Bottled water in compostable bottles?

Just as an FYI: A Montreal-based company called +1 Water, which sells bottled water, is claiming to be the first in Canada to sell its product in compostable plastic bottles made out of corn. They claim it’s a “socially responsible alternative for people who buy bottled water.” It calls into question, however, whether bottled water itself — if you ignore the bottle — is socially responsible. It reminds me of carbon offsets and how they help people feel less guilty about living a carbon-heavy, wasteful lifestyle. Curious to know what readers of this blog think?

Sure, it’s a great application of an emerging field of technology — bioplastics — but there’s something about this that makes me uneasy. Compostable plastic bags are one thing, but bottled water? Hmmm….

8 thoughts on “Bottled water in compostable bottles?”

  1. Ignoring the carbon footprint of transporting bottled water, are these bottles any better? In UK they are finding that the composting departments pull them out, whereas if they are left in the waste stream with the PET bottles they completely contaminate it. from a UK website: according to Paul Davidson, plastics technical manager at the Waste and Resources Action Programme (WRAP), explained: “You don’t need too much PLA to mess PET up, especially if you want to recycle it back into a bottle. It will only take a few percent of PLA to make PET non-viable and that is just another concern for plastic reprocessors to deal with.”

  2. I’m not a big fan of bottled water–I never get it at restaurants and sometimes bring a bottle of my own tap water around with me, but there will be times when you’re out and about and really want a drink of water. During hot weather, too, it can health implications, especially for the elderly. People should avoid bottled water whenever possible, but a little going around society is probably OK, we just need to find ways of reducing its footprint. This is a first step.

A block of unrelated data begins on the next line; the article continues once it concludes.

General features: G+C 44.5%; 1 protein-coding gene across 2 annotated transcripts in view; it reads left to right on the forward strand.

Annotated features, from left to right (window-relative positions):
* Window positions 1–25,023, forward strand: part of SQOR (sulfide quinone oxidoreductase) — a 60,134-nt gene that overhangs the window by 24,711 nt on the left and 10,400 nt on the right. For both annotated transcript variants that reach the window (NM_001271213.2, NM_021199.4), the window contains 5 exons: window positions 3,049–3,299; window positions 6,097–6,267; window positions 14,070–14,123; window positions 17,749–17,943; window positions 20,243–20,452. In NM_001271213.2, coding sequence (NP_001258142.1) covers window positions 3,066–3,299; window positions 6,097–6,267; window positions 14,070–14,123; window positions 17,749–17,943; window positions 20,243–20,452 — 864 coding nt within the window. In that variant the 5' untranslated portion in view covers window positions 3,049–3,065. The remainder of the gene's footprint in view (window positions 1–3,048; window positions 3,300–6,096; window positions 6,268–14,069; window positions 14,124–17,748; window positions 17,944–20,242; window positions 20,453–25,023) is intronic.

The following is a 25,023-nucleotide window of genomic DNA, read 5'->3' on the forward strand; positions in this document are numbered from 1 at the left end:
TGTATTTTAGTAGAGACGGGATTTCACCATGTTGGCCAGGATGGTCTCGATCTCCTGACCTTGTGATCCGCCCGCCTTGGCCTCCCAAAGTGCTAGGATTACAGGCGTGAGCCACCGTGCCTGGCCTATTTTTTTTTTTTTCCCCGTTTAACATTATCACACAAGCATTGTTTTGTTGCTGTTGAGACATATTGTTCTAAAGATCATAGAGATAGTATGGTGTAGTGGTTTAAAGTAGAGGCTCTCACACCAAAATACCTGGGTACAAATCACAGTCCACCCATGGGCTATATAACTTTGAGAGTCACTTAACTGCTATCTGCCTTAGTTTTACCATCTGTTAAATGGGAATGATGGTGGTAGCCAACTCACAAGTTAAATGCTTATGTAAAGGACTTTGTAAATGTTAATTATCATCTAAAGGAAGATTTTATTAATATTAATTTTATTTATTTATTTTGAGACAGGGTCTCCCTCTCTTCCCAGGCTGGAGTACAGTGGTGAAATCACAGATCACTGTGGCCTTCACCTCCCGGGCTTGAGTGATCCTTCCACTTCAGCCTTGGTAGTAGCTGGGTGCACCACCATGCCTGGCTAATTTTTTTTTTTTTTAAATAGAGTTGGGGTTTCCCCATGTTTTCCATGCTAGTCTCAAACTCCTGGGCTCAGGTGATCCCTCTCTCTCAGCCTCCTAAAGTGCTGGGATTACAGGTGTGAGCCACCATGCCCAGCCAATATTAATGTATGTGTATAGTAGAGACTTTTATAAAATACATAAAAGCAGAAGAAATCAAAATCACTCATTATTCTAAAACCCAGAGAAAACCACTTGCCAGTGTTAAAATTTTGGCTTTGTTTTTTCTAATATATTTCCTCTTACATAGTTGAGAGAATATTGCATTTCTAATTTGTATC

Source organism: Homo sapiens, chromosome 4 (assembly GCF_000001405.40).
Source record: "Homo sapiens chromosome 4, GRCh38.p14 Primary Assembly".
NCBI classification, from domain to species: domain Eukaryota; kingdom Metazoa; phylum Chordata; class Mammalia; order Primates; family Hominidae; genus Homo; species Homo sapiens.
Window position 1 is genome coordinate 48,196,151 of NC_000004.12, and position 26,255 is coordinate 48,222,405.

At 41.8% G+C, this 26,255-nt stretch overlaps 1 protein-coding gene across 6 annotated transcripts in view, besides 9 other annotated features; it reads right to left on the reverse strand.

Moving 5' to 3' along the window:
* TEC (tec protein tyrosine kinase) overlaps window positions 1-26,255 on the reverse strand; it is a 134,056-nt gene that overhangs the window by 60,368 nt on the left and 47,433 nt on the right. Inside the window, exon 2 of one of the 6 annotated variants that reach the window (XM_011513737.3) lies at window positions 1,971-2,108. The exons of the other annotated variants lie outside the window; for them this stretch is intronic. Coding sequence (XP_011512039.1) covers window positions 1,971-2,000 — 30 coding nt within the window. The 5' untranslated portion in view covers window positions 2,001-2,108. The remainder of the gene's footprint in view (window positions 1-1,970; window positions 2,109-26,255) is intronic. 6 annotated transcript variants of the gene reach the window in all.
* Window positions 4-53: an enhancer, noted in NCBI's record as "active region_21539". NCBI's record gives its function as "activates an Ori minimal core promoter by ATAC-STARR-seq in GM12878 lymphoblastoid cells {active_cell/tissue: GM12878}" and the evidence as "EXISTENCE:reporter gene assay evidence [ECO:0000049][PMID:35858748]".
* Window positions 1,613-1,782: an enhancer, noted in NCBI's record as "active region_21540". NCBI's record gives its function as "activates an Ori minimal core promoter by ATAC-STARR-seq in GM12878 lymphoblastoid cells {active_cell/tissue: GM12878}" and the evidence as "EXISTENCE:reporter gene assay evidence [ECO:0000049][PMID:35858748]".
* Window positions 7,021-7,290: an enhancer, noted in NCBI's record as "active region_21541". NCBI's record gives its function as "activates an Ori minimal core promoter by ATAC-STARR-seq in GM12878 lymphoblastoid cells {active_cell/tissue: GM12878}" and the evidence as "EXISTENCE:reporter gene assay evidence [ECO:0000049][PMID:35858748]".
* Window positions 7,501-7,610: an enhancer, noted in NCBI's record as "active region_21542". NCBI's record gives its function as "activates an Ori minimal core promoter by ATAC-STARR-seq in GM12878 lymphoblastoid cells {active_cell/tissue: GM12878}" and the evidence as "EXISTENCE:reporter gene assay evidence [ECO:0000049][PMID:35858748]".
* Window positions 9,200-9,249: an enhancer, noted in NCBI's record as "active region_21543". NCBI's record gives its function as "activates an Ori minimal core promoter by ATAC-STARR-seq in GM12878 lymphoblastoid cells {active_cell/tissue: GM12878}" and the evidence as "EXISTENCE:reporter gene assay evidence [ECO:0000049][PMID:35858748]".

The issue Lloyd raised about the different recycling streams is an interesting one. Some retailers are refusing bioplastic packaging on the grounds that people will inevitably not know what to do with it. Some people already can’t figure out how to sort their garbage, and the danger is that more complexity will just turn some (not very smart) people off the idea of recycling altogether. Besides, most people in most countries don’t have access to composting facilities. I don’t know what the “role” of biodegradation is in the context of a conventional landfill…source of methane, I guess.

    But taking the long view, I have hope that bioplastic will eventually fit into a low-waste society. The city of Toronto’s great success with its own household recycling/commposting program indicates that people aren’t always as dumb as they look, and that with good guidance they’ll get a handle on the recylcing/composting thing. Unfortunately people’s behaviour in public is not the same as at home, and water bottles are, tellingly, already one of the most common types of litter on the streets. We’ve got a long way to go, but ultimately I think bioplastic bottles will turn out to be a good thing.

  3. This is exactly the kind of article that I find myself torn on. On the one hand I really hate the idea of bottled water. It is really wasteful when you consider that tap water is often just fine. The transportation costs and packaging costs are an ecological nightmare. On the other hand I really love the idea of bioplastic and this is one idea that could really catch on.

    I was intrigued to hear about potential PET contamination it’s not something I have ever thought about. I think it is important to remember though that plastic can only be recycled so many times and bioplastic could help remedy waste issues.

  4. WOW! Bottled water in compostable bottles. Now the self absorbederatti make their bottled water fashion statement with guiltless littering or land filling.

  5. As of 2/28/8, does anyone know of the latest in what’s available in water in biodegradable bottles? I understand the Biota bottles aren’t that compostable. ?? Is there a new generation of biodegradeable bottles that composts better than Biota bottles do?

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